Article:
So now it looks as if that Oct. 1 resignation deadline is going to come true after all, albeit a year later. Though he was quoted in the Chronicle last August saying that it would take "a pretty phenomenal opportunity" to convince him to leave his post prior to the May 1, 1999 ribbon-cutting at the new airport, Lessard recently announced he would leave with no new prospects lined up and, in fact, in a bit of a muddle about what to do next in his life. After 10 years as an Austin ACM and a total of 15 years in city administration, Lessard appears to be caught in a fairly public midlife crisis.



What Next?

To be sure, Lessard's professional roots are fairly entrenched in municipal government. With a master's degree in public administration, Lessard served under Barnett during her ACM tenure at the city of Dallas. Five years later, in 1989, Barnett, as Austin's City Manager, recruited Lessard out of the private sector as her first ACM appointment here. Lessard proudly points out that in his near-decade with the city of Austin, he has overseen 16 different departments and several "very complex, very public, very large projects."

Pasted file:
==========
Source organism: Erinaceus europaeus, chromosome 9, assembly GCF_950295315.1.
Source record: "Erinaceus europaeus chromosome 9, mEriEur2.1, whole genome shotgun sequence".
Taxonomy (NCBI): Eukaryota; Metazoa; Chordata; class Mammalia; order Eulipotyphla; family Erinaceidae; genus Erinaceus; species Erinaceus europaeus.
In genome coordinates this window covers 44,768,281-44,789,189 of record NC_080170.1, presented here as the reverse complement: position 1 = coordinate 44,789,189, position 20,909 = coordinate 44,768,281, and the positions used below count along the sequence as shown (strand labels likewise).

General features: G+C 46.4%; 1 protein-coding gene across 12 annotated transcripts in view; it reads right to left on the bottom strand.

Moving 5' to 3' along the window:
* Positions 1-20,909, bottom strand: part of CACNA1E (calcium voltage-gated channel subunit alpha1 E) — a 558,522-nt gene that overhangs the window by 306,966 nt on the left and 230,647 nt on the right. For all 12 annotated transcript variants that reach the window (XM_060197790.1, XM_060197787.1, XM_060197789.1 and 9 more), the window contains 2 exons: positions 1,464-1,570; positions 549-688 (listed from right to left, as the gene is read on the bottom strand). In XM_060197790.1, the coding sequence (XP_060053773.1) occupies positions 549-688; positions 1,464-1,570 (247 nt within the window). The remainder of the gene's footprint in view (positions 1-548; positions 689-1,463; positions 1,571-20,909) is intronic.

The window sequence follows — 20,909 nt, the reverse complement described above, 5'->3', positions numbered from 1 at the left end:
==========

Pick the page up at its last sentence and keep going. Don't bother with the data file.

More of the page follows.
While much of his work, such as establishing the Drainage Utility Department and the dedicated street maintenance fee, are the kind of accomplishments only the wonkiest political junkies keep track of, Lessard has popped into the public eye several times in the past several years, and not always in a positive light. Along with his work on the airport, Lessard also had a hand in laying the groundwork for the Austin Convention Center. But he says his proudest accomplishment was the creation of the Balcones Canyonlands Preserve, a unique land conservation model that began on his desk. Lessard also headed up the Austin Police Department during 1996 and 1997 when Police Chief Elizabeth Watson resigned under a shroud of controversy; the near-simultaneous release of an audit of the police department had revealed communication breakdowns on every level, beginning right at the top. At the same time, reports of flagging EMS response times put pressure on Lessard from another of his departments.